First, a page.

Original Story: latimes.com
Southern California Gas Co. will have to continue paying for temporary accommodations for Porter Ranch residents who do not believe it is safe to move home in the wake of the largest methane leak in U.S. history, an appeals court ruled Wednesday. A Tulsa oil and gas lawyer represents clients in energy matters of oil and gas.
The California 2nd District Court of Appeal rejected the gas company's argument that residents should immediately vacate their hotels and other temporary homes now that the gas leak has been fixed.
Customers will now have until March 18 to move home.
The Aliso Canyon gas leak was first reported Oct. 23. Residents in Porter Ranch and surrounding communities complained of headaches, nausea and nosebleeds, symptoms that health officials believe were caused by odorants added to the methane to help detect a leak. A Tulsa energy lawyer is following this story closely.
Those health concerns and the temporary closure of two public schools prompted thousands of households to voluntarily relocate out of the area.
Crews sealed the leak Feb. 18. Residents had eight days to move home before the gas company would stop paying for their accommodations. But some residents complained that they did not believe it was safe to move home, and the Los Angeles County Board of Supervisors sought a temporary restraining order to give customers more time before moving back.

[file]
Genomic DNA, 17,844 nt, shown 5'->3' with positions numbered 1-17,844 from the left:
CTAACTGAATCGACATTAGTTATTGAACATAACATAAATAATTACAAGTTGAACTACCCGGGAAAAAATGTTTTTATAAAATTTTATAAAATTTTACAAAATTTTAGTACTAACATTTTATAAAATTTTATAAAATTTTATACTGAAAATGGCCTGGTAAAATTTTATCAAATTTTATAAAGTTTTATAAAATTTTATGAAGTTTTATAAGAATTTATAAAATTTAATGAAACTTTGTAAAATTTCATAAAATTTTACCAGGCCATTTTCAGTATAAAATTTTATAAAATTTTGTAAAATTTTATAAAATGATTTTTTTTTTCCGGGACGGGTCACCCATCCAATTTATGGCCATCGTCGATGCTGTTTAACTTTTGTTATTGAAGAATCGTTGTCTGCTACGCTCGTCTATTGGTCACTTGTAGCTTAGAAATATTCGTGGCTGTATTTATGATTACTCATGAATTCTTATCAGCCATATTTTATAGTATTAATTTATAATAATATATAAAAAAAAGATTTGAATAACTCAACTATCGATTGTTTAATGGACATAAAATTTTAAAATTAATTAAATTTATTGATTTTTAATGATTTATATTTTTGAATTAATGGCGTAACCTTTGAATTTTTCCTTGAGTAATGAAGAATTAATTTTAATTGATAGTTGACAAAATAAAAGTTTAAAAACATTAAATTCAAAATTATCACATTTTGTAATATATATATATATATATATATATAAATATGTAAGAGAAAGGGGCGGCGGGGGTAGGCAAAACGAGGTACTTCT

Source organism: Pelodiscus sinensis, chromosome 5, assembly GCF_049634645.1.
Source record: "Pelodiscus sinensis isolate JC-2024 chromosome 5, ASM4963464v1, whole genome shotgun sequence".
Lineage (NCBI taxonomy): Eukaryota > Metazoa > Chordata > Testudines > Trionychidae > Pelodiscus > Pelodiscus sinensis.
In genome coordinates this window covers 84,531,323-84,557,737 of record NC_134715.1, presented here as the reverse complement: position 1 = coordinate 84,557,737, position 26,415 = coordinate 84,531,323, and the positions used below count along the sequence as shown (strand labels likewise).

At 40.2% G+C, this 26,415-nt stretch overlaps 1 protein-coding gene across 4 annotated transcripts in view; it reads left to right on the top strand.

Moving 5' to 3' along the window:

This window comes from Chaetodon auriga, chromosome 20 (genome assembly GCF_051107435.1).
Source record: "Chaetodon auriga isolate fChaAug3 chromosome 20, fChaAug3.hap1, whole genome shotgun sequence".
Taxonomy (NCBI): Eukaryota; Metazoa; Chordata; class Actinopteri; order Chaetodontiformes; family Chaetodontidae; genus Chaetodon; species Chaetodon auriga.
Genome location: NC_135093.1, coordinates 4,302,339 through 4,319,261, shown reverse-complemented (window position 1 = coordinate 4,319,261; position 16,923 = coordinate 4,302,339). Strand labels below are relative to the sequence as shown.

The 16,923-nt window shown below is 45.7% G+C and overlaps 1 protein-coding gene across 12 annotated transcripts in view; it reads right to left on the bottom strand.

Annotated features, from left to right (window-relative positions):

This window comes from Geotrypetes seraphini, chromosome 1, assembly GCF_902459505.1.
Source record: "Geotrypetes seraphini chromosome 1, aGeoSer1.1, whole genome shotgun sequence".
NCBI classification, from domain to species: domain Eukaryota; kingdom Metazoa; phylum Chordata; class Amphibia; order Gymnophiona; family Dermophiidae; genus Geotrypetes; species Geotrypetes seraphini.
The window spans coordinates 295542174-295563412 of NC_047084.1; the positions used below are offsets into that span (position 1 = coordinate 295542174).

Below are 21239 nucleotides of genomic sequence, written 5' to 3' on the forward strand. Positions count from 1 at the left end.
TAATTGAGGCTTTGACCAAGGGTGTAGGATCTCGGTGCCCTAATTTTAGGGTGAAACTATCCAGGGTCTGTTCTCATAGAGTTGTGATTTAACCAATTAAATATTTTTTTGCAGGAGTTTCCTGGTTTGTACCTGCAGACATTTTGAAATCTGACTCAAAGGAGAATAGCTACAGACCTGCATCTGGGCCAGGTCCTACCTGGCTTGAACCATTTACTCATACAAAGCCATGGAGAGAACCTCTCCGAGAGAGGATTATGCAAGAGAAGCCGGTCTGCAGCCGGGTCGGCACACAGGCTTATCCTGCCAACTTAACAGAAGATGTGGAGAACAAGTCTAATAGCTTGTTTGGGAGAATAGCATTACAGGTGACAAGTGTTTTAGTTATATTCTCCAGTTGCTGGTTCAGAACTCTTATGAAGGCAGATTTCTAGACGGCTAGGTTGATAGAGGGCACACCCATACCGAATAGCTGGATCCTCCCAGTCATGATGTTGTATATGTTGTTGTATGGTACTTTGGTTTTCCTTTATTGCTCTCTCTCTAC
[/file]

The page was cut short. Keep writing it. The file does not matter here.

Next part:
Last week, an attorney for the gas company said relocation efforts cost the utility $2 million a day.
“While we are disappointed with the court's decision because it conflicts with independent scientific analysis and creates further uncertainty for the community, SoCal Gas will continue to comply with the decision to provide continued relocation for those who choose to stay relocated,” according to a statement from the utility. A Los Angeles environmental attorney is reviewing the details of this case.
Jeffrey Gunzenhauser, the interim director of the L.A. County Department of Public Health, has said it is safe for residents to return to the area if they do not smell fumes or feel ill.
Some who have returned home after the leak was sealed said they continued to suffer from maladies.
Health department officials do not expect there to be long-term health effects related to the leak, Gunzenhauser said.
The court case doesn't affect displaced residents who leased homes and apartments until as late as April 30.